Our research on the link between imprisonment and poverty was cited this week in The Independent.
The research was referenced by columnist James Moore, in a piece about the case of Lavinia Woodward, the University of Oxford medical student likely to be spared a jail sentence after stabbing her boyfriend in the leg.
'There are good grounds for according Woodward mercy, regardless of her career prospects', Moore wrote. But he pointed out that such clemency is rather less common 'when the defendant is non-white, or poor'.
Citing our research showing that prisoners are disproportionately from poor and marginalised backgrounds, he writes:
For the record, I think Woodward's troubled background, and the struggles she has endured, are very relevant to her sentencing. But the fact that a promising career has been put at risk? That shouldn’t matter.
The same mercy should be accorded to another Lavinia Woodward, with a similar troubled background, who was simply attending courses laid on by Jobcentre Plus with the aim of becoming a care assistant. Or one who was a checkout assistant at Tesco with aspirations towards becoming a supervisor.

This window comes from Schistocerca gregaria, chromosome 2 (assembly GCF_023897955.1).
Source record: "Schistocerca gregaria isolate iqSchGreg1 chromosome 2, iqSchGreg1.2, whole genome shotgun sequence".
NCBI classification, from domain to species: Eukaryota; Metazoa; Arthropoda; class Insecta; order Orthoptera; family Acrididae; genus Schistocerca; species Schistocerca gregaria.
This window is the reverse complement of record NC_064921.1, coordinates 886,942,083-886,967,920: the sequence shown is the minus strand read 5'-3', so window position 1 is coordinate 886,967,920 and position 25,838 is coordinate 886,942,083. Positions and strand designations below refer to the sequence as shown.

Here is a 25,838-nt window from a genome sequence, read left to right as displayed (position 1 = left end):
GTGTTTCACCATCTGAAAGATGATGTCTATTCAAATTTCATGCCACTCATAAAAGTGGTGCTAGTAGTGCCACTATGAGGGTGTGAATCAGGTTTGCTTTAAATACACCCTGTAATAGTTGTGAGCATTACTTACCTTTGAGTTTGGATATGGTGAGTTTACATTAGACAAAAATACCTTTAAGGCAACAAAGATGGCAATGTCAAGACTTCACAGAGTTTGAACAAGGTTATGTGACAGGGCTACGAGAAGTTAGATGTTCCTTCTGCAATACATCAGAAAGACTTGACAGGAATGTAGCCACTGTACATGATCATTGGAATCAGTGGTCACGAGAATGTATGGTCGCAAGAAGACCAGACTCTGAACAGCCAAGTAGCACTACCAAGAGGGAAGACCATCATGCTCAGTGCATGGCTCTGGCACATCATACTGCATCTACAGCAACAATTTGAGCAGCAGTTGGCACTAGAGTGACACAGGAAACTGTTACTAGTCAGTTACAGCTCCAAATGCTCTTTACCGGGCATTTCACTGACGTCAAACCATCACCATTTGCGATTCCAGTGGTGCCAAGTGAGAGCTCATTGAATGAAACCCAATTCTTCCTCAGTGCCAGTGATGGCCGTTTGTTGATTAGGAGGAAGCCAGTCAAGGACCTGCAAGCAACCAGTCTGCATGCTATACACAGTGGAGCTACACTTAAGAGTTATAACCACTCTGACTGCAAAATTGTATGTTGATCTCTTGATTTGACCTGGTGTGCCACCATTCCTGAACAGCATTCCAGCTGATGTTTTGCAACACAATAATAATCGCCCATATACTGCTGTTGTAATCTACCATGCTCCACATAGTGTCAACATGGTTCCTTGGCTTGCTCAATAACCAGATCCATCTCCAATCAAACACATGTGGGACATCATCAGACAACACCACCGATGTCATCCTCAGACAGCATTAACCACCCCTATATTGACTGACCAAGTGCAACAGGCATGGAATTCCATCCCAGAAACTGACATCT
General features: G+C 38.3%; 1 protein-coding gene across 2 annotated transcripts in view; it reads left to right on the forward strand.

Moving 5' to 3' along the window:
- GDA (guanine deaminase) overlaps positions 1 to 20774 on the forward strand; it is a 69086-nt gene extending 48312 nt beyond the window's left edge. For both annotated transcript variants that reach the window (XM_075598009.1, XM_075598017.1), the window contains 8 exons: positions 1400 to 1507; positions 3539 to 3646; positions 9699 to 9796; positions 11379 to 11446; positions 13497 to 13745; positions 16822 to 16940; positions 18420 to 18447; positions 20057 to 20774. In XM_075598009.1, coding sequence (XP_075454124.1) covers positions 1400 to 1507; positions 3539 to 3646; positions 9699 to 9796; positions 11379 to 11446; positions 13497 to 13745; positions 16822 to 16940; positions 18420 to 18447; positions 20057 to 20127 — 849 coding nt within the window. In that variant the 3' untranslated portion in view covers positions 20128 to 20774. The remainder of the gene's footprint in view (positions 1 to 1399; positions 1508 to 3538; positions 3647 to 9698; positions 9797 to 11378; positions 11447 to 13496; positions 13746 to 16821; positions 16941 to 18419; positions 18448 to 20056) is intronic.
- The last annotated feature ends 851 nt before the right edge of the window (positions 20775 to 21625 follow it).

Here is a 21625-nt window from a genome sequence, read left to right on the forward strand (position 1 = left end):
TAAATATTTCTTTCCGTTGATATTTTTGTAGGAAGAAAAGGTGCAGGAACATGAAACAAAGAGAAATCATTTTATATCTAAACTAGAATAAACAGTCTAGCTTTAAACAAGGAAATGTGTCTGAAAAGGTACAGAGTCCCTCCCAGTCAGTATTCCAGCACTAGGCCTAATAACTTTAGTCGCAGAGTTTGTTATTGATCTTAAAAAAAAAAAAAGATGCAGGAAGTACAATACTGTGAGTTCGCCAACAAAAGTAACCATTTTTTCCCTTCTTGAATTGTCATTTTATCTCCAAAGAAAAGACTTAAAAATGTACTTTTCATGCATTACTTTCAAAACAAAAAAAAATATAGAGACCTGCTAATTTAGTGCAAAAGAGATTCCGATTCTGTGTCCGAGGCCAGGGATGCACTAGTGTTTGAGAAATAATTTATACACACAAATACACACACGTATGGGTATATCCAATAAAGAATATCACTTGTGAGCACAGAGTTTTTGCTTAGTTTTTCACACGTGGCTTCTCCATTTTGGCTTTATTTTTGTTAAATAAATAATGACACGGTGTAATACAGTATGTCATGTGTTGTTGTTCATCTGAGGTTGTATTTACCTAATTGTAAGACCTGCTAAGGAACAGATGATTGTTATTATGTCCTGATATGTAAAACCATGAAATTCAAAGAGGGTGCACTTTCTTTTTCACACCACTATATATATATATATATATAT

He also quotes our Director, Richard Garside:
Richard Garside, director of the Centre for Crime and Justice Studies, said this to me in the course of researching this piece: “While we are all formally equal before the law, the justice system reflects and reinforces the great inequalities in wealth and power of British society.”
I fear that he is right about that.
You can read James Moore's article here.